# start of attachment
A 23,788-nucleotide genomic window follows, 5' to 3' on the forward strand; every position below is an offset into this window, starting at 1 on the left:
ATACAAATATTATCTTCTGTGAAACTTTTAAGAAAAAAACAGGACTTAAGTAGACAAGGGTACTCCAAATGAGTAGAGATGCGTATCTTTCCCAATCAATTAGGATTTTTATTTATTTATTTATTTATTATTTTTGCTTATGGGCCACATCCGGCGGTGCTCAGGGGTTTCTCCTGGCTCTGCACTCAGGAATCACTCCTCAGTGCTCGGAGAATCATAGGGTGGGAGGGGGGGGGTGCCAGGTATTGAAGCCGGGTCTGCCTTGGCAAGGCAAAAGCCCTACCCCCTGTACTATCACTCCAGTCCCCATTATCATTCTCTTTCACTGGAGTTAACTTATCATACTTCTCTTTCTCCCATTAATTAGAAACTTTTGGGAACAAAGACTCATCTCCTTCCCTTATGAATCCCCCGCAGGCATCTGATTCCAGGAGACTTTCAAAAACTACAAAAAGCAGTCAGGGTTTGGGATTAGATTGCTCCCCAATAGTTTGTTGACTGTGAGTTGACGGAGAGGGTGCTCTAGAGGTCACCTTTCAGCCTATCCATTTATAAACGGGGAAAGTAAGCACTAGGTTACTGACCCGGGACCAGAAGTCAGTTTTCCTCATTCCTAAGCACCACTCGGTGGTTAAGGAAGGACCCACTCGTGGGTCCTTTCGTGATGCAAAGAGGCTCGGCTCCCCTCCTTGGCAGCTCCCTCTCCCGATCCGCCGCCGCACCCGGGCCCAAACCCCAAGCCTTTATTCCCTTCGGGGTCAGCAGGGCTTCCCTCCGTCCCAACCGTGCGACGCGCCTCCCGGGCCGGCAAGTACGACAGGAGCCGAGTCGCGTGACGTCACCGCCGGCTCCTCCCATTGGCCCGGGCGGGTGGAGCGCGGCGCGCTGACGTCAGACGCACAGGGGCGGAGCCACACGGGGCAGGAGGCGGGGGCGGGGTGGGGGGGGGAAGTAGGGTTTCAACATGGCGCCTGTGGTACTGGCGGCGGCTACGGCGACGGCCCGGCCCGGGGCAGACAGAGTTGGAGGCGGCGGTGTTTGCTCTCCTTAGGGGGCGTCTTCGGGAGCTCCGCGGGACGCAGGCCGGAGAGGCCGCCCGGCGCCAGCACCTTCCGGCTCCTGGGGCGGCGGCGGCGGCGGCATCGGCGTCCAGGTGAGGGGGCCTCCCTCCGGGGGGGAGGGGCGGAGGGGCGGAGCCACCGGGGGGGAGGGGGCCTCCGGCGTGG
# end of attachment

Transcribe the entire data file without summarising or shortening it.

A 23,788-nucleotide genomic window follows, 5' to 3' on the forward strand; every position below is an offset into this window, starting at 1 on the left:
ATACAAATATTATCTTCTGTGAAACTTTTAAGAAAAAAACAGGACTTAAGTAGACAAGGGTACTCCAAATGAGTAGAGATGCGTATCTTTCCCAATCAATTAGGATTTTTATTTATTTATTTATTTATTATTTTTGCTTATGGGCCACATCCGGCGGTGCTCAGGGGTTTCTCCTGGCTCTGCACTCAGGAATCACTCCTCAGTGCTCGGAGAATCATAGGGTGGGAGGGGGGGGGTGCCAGGTATTGAAGCCGGGTCTGCCTTGGCAAGGCAAAAGCCCTACCCCCTGTACTATCACTCCAGTCCCCATTATCATTCTCTTTCACTGGAGTTAACTTATCATACTTCTCTTTCTCCCATTAATTAGAAACTTTTGGGAACAAAGACTCATCTCCTTCCCTTATGAATCCCCCGCAGGCATCTGATTCCAGGAGACTTTCAAAAACTACAAAAAGCAGTCAGGGTTTGGGATTAGATTGCTCCCCAATAGTTTGTTGACTGTGAGTTGACGGAGAGGGTGCTCTAGAGGTCACCTTTCAGCCTATCCATTTATAAACGGGGAAAGTAAGCACTAGGTTACTGACCCGGGACCAGAAGTCAGTTTTCCTCATTCCTAAGCACCACTCGGTGGTTAAGGAAGGACCCACTCGTGGGTCCTTTCGTGATGCAAAGAGGCTCGGCTCCCCTCCTTGGCAGCTCCCTCTCCCGATCCGCCGCCGCACCCGGGCCCAAACCCCAAGCCTTTATTCCCTTCGGGGTCAGCAGGGCTTCCCTCCGTCCCAACCGTGCGACGCGCCTCCCGGGCCGGCAAGTACGACAGGAGCCGAGTCGCGTGACGTCACCGCCGGCTCCTCCCATTGGCCCGGGCGGGTGGAGCGCGGCGCGCTGACGTCAGACGCACAGGGGCGGAGCCACACGGGGCAGGAGGCGGGGGCGGGGTGGGGGGGGGAAGTAGGGTTTCAACATGGCGCCTGTGGTACTGGCGGCGGCTACGGCGACGGCCCGGCCCGGGGCAGACAGAGTTGGAGGCGGCGGTGTTTGCTCTCCTTAGGGGGCGTCTTCGGGAGCTCCGCGGGACGCAGGCCGGAGAGGCCGCCCGGCGCCAGCACCTTCCGGCTCCTGGGGCGGCGGCGGCGGCGGCATCGGCGTCCAGGTGAGGGGGCCTCCCTCCGGGGGGGAGGGGCGGAGGGGCGGAGCCACCGGGGGGGAGGGGGCCTCCGGCGTGG